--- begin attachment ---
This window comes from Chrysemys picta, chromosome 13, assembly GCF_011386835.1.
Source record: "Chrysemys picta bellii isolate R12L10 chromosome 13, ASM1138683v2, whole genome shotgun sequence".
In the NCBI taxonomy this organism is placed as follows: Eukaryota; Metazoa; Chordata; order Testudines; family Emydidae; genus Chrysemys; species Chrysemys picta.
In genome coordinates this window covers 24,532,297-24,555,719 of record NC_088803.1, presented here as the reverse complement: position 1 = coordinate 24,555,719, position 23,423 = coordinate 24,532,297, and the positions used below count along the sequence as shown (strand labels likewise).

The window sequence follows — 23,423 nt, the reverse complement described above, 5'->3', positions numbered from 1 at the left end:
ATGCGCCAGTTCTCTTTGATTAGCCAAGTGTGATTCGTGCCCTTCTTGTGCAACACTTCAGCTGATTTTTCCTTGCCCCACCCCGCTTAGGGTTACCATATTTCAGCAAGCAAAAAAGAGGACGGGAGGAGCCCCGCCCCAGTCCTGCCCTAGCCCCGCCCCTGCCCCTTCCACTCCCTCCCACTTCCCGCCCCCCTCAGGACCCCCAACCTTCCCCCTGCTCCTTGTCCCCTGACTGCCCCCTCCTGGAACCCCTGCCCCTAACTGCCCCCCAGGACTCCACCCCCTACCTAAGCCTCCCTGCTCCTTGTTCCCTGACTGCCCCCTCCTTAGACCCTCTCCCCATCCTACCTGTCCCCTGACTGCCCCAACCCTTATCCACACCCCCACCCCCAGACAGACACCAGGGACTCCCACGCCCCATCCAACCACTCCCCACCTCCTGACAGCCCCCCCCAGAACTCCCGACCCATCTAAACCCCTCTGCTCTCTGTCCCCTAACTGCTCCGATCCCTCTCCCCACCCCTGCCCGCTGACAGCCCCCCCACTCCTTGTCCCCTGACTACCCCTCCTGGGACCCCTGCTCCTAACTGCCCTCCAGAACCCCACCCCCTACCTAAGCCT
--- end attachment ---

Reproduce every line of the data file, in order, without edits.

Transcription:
This window comes from Chrysemys picta, chromosome 13, assembly GCF_011386835.1.
Source record: "Chrysemys picta bellii isolate R12L10 chromosome 13, ASM1138683v2, whole genome shotgun sequence".
In the NCBI taxonomy this organism is placed as follows: Eukaryota; Metazoa; Chordata; order Testudines; family Emydidae; genus Chrysemys; species Chrysemys picta.
In genome coordinates this window covers 24,532,297-24,555,719 of record NC_088803.1, presented here as the reverse complement: position 1 = coordinate 24,555,719, position 23,423 = coordinate 24,532,297, and the positions used below count along the sequence as shown (strand labels likewise).

The window sequence follows — 23,423 nt, the reverse complement described above, 5'->3', positions numbered from 1 at the left end:
ATGCGCCAGTTCTCTTTGATTAGCCAAGTGTGATTCGTGCCCTTCTTGTGCAACACTTCAGCTGATTTTTCCTTGCCCCACCCCGCTTAGGGTTACCATATTTCAGCAAGCAAAAAAGAGGACGGGAGGAGCCCCGCCCCAGTCCTGCCCTAGCCCCGCCCCTGCCCCTTCCACTCCCTCCCACTTCCCGCCCCCCTCAGGACCCCCAACCTTCCCCCTGCTCCTTGTCCCCTGACTGCCCCCTCCTGGAACCCCTGCCCCTAACTGCCCCCCAGGACTCCACCCCCTACCTAAGCCTCCCTGCTCCTTGTTCCCTGACTGCCCCCTCCTTAGACCCTCTCCCCATCCTACCTGTCCCCTGACTGCCCCAACCCTTATCCACACCCCCACCCCCAGACAGACACCAGGGACTCCCACGCCCCATCCAACCACTCCCCACCTCCTGACAGCCCCCCCCAGAACTCCCGACCCATCTAAACCCCTCTGCTCTCTGTCCCCTAACTGCTCCGATCCCTCTCCCCACCCCTGCCCGCTGACAGCCCCCCCACTCCTTGTCCCCTGACTACCCCTCCTGGGACCCCTGCTCCTAACTGCCCTCCAGAACCCCACCCCCTACCTAAGCCT